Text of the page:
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An Art Deco gem in Brussels: ‘Flamboyant Art de vivre in the Thirties’

A jewel of Brussels’ Art Deco architectural heritage is the famous Villa Empain. Now is one of the best moments to visit as it recently opened an immersive exhibition, ‘Flamboyant Art de vivre in the Thirties’, inviting visitors to enter into the home of a fictional collector from the 1930s.

Villa Empain © Georges De Kinder

The current owner of the villa is the Boghossian Foundation, created in 1992 by Robert Boghossian and his two sons with a mission to promote cultural ties between the East and the West. It was Baron Empain who commissioned Swiss architect Michel Polak to erect the villa in 1930. After its acquisition in 2006, the Foundation started renovating the villa, a complicated process that lasted until 2010. It has since become an emblematic figure of the Art Deco architecture in Brussels.

Louma Salamé, curator of the exhibition, has chosen as the starting point of the show the construction years of the villa. The works of a group of artists, architects, designers, craftsmen and musicians who were all active during this fascinating interwar period are displayed throughout the entire house. The result is that the villa is shown entirely furnished in the Art Deco style with a selection of paintings, sculptures and furniture all from that period. Most of the pieces are owned by private collectors.

Music room © Lola Pertsowsky

Belgian artists featured in the exhibition include Akarova, Marcel-Louis Baugniet, Geo De Vlamynck, Marthe Donas, Victor Servranckx, Rodolphe Strebelle, Edgard Tytgat and Henry van de Velde.

One of the featured rooms is the ‘Smoking Room Oasis’. It is arranged as a cabinet of curiosities bringing together African masks, statues and furniture, as well as statuettes and vases including two pieces created by the well-known Charles Catteau. The room also features a painting by Dutch artist Kees Van Dongen, ‘Femme debout dans le jardin‘, inspired by the artist’s trip to Egypt. At that time, there was a high interest in Egyptian history and this is reflected in some of the exhibited pieces. Readers interested in Egypt will be delighted to know that the Foundation is also currently showing on the lower floor of the villa another exhibition entirely devoted to Héliopolis, which was also close to Edouard Empain’s heart.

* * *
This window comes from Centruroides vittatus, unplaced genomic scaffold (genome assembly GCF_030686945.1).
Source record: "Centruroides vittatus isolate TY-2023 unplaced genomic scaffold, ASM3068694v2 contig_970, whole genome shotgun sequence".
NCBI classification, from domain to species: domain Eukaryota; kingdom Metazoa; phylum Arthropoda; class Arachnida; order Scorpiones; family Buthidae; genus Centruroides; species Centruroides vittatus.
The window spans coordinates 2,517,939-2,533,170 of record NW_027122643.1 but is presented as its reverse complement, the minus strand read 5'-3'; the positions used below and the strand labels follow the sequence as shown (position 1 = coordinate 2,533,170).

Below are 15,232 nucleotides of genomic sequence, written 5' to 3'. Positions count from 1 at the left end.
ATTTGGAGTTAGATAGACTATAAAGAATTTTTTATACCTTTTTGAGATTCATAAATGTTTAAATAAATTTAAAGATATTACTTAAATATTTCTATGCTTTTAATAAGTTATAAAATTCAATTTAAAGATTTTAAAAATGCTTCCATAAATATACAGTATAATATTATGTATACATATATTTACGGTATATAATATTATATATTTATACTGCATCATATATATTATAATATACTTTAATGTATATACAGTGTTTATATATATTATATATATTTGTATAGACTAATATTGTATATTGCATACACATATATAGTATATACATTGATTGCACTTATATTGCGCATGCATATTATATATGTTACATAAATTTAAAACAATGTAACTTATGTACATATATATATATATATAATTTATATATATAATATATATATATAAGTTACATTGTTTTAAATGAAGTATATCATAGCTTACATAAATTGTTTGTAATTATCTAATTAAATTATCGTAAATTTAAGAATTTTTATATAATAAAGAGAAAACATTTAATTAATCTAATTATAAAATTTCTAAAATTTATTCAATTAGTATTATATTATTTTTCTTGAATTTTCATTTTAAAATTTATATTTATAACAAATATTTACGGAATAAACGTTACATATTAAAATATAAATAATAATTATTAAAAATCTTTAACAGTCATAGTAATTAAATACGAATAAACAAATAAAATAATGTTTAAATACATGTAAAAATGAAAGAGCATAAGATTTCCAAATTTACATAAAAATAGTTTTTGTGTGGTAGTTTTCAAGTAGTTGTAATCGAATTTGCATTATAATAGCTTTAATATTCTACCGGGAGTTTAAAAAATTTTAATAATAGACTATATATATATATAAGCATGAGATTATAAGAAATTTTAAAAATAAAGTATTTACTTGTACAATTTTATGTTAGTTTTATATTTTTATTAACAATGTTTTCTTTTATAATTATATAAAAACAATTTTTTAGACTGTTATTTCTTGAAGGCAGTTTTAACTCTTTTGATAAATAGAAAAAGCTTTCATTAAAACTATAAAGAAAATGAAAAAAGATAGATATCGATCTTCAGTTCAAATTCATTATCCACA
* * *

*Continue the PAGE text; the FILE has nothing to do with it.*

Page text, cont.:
Smoking room Oasis, Kees Van Dongen, ‘Femme debout dans le jardin’ (1912-13) Oil on canvas, Private collection, Geneva

Another displayed room is a bedroom dedicated to the birth of Abstraction in Europe which includes ‘Berührung, the emblematic work of painter Wassily Kandinsky. The rug, made up of straight lines, shown on the image below was designed by Marcel-Louis Baugniet. The image also shows a painting by Belgian female artist Marthe Donas entitled ‘Composition abstraite. During the 1920s, Marthe Donas produced many paintings, glasses and collages under the male pseudonym Tour Donas.

Monsieur’s room, Marthe Donas, ‘Composition abstraite’ (1920) Oil on wood, Private collection, Gent

The Foundation is proposing a full cultural programme including lectures, concerts, guided tours and even dance classes. The beautiful café of the Villa has also been reopened in collaboration with TERO and it is highly advisable to book in advance.

‘Flamboyant Art de vivre in the Thirties’ is running at Villa Empain until 24 August 2019.

https://www.villaempain.com/en/